Thermal History Of Cbb Chondrules And Cooling Rate Distributions Of Ejecta Plumes

Status Report From: e-Print archive
Posted: Monday, March 12, 2018

R. H. Hewins, C. Condie, M. Morris, M.L.A. Richardson, N. Ouellette, M. Metcalf
(Submitted on 9 Mar 2018)

It has been proposed that some meteorites, CB and CH chondrites, contain material formed as a result of a protoplanetary collision during accretion. Their melt droplets (chondrules) and FeNi metal are proposed to have formed by evaporation and condensation in the resulting impact plume. We observe that the SO (skeletal olivine) chondrules in CBb chondrites have a blebby texture and an enrichment in refractory elements not found in normal chondrules. Since the texture requires complete melting, their maximum liquidus temperature 1928 K represents a minimum temperature for the putative plume. Dynamic crystallization experiments show that the SO texture can be created only by brief reheating episodes during crystallization giving partial dissolution of olivine. The ejecta plume formed in a smoothed particle hydrodynamics (SPH) simulation (Asphaug et al., 2011) served as the basis for 3D modeling with the adaptive mesh refinement (AMR) code FLASH4.3. Tracer particles that move with the fluid cells are used to measure the in situ cooling rates. Their cooling rates are ~10,000K/hr briefly at peak temperature and, in the densest regions of the plume, ~100 K/hr for 1400-1600 K. A small fraction of cells is seen to be heating at any one time, with heating spikes explained by compression of parcels of gas in a heterogeneous patchy plume. These temperature fluctuations are comparable to those required in crystallization experiments. For the first time, we find agreement between experiment and models that supports the plume model specifically for the formation of CBb chondrules.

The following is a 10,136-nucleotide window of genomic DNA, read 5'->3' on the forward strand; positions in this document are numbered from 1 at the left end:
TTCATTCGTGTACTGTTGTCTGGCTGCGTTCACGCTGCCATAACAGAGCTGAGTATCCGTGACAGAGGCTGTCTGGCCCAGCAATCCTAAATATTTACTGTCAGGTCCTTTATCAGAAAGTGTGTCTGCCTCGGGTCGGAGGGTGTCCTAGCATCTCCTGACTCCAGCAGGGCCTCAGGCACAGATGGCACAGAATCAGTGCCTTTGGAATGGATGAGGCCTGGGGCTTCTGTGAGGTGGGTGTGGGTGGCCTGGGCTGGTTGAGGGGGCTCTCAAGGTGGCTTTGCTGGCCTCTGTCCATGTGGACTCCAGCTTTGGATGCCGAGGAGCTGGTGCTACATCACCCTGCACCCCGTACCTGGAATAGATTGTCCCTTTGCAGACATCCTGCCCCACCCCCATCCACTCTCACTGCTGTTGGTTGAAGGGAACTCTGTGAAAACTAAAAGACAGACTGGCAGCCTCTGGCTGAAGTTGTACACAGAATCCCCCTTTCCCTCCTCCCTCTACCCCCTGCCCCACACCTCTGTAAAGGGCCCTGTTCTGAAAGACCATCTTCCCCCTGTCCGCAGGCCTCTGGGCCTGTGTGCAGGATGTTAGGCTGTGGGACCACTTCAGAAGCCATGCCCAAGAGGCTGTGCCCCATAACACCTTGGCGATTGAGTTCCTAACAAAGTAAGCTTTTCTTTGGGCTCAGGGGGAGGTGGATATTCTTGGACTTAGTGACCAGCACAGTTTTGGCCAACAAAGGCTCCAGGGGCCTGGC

Comments:    Accepted to The Astrophysical Journal Letters
Subjects:    Earth and Planetary Astrophysics (astro-ph.EP)
DOI:    10.3847/2041-8213/aab15b
Cite as:    arXiv:1803.03343 [astro-ph.EP] (or arXiv:1803.03343v1 [astro-ph.EP] for this version)
Submission history
From: Melissa Morris
[v1] Fri, 9 Mar 2018 01:02:14 GMT (1233kb)

// end //

More status reports and news releases or top stories.

Please follow SpaceRef on Twitter and Like us on Facebook.

SpaceRef Newsletter